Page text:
We All Need to Work Together to Counter Cybersecurity Threats

Peruse a newsstand these days and it is easy to see how cyberattacks remain a persistent global challenge to consumers, businesses and governments alike. Headline-making events like the recent Equifax, Deloitte, and Securities and Exchange Commission breaches, as well as recent ransomware events, demonstrate the diverse and far-reaching impact of cyberattacks. With the U.S. National Cyber Security Awareness Month and European Cyber Security Month now underway, more attention needs to be devoted to combating this ever-growing threat.

Each October, governments and businesses work to enhance corporate and individual awareness of cybersecurity issues and defenses. But this year, we should consider formalizing a more collaborative, public-private partnership.  Our best tool in the toolkit is a collective approach – with flexibility, proactive educational initiatives, and regulatory consistency – to remind individuals we all need to work together to counter this threat.

Cyberattacks are a constantly evolving threat, and bad actors are very good at adapting to new technology and defenses. Threats can be intentional or unintentional; they may come from an internal or external bad actor; a third-party may be the chosen avenue for entry; and the motivation for such activity can vary. Because of this, businesses and governments must be allowed to deploy flexible, risk-based approaches to their unique cybersecurity needs.

While working to enable flexible plans for countering these attacks, we must take advantage of opportunities to educate the American people. The October awareness campaigns are designed to improve attentiveness when it comes to cybersecurity issues and defenses. In particular, the Department of Homeland Security has taken a proactive approach to educating the population on cyber risk, providing tools and resources that help individuals understand how their devices are connected to the internet, how their networks are secured, and how to recognize good website links versus bad ones.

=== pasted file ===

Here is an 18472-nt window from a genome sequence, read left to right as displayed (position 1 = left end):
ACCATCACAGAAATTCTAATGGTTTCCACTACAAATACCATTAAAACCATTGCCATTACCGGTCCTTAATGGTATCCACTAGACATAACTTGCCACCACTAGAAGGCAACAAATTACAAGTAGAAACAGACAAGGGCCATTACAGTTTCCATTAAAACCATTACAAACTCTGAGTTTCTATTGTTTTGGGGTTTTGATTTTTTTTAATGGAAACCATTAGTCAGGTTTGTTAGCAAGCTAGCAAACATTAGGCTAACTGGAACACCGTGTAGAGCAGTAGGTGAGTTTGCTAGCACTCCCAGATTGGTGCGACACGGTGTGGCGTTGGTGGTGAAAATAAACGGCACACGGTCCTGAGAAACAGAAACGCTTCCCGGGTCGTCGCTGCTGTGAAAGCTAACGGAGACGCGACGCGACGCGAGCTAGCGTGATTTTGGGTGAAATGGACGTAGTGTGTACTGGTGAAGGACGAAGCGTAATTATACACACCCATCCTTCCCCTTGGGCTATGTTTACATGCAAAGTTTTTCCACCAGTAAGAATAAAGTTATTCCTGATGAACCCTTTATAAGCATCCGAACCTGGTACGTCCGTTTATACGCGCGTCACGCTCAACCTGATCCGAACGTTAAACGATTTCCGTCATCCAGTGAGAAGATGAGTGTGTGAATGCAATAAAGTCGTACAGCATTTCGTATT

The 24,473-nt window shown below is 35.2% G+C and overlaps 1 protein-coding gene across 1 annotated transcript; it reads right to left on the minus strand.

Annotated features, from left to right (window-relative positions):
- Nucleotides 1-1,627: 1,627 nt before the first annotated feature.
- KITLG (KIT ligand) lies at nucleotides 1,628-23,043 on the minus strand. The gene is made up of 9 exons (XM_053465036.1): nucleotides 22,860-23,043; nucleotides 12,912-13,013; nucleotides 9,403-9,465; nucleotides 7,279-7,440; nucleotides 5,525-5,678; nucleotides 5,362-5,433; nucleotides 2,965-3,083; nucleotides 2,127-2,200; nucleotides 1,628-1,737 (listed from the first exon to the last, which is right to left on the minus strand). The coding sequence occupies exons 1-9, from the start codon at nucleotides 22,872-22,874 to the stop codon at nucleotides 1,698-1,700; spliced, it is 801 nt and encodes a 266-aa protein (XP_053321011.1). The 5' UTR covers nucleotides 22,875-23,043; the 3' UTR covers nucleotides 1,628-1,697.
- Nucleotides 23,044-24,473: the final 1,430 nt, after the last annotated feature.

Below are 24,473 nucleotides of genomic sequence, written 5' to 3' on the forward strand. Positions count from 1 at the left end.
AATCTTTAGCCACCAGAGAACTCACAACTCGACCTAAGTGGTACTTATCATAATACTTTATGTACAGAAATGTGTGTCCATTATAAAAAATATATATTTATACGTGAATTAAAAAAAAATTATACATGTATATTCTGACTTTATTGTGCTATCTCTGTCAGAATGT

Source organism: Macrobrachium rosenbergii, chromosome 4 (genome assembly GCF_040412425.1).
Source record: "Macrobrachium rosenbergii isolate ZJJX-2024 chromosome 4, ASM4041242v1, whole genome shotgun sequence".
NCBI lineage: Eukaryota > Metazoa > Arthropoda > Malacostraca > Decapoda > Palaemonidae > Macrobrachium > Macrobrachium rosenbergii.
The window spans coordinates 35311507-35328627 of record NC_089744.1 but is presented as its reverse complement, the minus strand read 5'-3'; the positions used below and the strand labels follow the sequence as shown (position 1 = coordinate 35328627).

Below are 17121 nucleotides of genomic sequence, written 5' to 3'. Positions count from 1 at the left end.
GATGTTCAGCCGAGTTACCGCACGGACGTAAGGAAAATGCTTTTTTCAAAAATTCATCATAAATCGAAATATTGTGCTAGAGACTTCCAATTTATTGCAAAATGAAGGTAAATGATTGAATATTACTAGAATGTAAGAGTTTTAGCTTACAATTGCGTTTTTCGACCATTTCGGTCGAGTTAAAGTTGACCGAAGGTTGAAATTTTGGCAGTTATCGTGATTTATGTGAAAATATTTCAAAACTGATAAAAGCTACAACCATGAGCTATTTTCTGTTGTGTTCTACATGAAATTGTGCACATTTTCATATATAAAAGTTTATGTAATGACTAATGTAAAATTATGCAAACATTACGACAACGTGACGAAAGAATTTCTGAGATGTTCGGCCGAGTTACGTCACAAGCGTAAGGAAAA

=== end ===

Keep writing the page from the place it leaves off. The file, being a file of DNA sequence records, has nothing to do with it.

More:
Moreover, businesses should utilize the month of October to assess their vulnerabilities and procedures for protecting corporate and consumer information and to ensure that their employees are fully aware of company protocol. Detailed risk assessments, employee training sessions and tabletop exercises are just a few of the educational options available to employers to inform their workforce.

Finally, flexibility and a proactive, alert population are essential, but a uniform, consistent regulatory framework is also required. If state governments and the federal government developed this type of approach, it would maximize efficiency and resource utilization as well as enhance consumer protections.

Currently, data security is largely governed on a state-by-state basis. However, many multi-state businesses, insurance companies included, do not limit their security approach to individual state operations. Rather, most apply a holistic, system-wide information security program that is not differentiated by state jurisdictional lines. As the landscape of legislative expectations for minimum data security obligations unfolds, state and federal governments need to pledge more consistency in design and implementation.

Flexibility, education, and collaboration, are three simple, commonsense steps that – if taken – will move us to stronger, more secure, ground when it comes to defending against future cyberattacks. This October, if we deploy these three strategies, the ability to change next month’s headlines is in our hands.

Angela Gleason is senior counsel at the American Insurance Association.

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